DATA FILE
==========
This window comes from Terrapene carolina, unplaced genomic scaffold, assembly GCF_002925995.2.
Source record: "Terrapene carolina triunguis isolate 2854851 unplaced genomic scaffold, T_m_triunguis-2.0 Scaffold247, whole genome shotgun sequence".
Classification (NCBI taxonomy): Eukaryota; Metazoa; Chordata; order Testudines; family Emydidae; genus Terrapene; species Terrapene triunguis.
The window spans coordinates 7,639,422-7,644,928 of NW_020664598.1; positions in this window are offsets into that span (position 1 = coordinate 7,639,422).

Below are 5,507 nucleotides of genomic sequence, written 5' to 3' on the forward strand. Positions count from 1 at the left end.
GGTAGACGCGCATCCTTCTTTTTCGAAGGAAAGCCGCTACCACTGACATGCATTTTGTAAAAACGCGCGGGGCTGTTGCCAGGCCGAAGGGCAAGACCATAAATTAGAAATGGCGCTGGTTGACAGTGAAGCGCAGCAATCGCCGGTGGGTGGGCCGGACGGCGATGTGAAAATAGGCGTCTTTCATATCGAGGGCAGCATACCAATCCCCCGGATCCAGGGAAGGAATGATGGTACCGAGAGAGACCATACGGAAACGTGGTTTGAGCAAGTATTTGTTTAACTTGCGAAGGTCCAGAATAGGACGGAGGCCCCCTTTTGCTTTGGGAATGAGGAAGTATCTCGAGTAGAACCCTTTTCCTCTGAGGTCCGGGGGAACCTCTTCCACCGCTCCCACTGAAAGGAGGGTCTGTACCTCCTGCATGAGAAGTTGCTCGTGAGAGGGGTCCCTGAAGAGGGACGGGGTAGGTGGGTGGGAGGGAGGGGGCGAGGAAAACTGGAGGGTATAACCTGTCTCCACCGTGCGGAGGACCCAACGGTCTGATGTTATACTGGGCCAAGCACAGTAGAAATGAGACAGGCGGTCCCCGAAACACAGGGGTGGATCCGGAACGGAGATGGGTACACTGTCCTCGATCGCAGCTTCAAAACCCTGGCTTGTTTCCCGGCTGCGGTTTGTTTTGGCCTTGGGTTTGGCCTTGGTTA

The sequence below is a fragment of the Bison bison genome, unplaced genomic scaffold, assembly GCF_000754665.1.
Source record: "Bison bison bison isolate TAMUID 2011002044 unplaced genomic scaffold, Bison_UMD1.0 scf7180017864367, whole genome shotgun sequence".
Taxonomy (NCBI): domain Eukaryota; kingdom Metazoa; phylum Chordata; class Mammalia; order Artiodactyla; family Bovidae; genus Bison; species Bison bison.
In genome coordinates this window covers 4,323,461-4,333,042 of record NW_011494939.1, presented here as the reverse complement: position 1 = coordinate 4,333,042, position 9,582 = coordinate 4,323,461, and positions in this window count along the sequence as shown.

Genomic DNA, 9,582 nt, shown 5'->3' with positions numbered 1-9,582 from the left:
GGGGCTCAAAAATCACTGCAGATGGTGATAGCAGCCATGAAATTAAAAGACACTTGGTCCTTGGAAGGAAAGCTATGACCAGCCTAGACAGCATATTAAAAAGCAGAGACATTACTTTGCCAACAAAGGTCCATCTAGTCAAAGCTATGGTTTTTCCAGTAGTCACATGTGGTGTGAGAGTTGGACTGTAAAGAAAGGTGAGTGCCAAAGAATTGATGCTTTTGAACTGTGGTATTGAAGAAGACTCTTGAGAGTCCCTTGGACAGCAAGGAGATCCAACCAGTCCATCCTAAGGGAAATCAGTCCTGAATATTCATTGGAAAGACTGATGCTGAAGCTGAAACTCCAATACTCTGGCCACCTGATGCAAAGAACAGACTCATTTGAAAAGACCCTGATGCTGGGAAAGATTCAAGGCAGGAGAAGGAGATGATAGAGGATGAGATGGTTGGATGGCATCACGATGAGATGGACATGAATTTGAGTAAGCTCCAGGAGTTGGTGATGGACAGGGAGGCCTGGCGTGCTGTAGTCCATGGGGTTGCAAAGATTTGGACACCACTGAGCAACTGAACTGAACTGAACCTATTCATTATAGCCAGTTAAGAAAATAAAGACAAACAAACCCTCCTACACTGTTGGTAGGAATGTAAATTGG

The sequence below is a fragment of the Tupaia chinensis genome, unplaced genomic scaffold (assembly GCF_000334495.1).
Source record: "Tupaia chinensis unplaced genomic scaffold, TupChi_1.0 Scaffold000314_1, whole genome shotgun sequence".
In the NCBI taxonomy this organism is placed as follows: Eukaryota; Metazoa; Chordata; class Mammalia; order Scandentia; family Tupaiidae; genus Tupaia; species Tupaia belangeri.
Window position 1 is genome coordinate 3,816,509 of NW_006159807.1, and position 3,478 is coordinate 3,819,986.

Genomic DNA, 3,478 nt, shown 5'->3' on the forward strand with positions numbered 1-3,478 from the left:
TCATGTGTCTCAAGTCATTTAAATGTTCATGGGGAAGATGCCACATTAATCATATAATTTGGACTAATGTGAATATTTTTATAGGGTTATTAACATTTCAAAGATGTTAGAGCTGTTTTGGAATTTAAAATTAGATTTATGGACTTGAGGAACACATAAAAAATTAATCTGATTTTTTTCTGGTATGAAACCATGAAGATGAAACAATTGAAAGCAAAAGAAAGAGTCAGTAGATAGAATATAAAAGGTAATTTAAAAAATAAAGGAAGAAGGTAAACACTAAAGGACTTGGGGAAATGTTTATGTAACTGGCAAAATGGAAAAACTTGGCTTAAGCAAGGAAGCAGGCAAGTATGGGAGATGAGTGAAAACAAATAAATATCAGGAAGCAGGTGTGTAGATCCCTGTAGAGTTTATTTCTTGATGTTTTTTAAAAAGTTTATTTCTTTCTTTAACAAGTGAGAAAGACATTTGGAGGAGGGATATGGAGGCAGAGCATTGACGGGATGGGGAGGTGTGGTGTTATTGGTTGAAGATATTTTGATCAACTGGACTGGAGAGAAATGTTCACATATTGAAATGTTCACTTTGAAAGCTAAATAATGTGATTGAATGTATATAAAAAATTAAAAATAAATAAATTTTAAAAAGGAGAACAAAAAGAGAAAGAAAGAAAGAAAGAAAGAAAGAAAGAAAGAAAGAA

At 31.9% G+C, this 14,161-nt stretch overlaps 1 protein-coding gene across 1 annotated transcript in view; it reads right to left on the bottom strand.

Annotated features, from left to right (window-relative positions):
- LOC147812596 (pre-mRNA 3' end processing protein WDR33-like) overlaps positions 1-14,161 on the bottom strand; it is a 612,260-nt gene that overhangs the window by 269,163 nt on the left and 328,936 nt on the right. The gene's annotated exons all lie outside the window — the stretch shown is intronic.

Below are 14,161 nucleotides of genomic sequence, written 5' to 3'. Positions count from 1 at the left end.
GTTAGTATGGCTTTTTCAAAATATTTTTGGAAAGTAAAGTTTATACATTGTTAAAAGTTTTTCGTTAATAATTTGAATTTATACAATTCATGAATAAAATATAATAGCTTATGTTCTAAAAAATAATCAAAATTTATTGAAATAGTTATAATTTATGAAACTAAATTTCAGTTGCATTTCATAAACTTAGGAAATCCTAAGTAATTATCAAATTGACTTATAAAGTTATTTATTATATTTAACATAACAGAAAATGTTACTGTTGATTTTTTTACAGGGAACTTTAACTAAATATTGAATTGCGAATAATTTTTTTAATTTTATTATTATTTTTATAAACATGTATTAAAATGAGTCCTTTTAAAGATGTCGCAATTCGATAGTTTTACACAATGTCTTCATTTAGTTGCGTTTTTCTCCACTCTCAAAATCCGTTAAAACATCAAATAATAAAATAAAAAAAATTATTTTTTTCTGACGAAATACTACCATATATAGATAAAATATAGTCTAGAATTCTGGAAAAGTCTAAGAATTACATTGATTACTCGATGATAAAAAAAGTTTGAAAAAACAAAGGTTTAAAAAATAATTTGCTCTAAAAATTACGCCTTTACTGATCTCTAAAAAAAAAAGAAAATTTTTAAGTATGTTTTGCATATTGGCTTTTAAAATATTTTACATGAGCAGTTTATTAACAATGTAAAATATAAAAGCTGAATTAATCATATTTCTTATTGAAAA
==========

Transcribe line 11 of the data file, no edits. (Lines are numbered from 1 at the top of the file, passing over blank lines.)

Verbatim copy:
Genomic DNA, 9,582 nt, shown 5'->3' with positions numbered 1-9,582 from the left: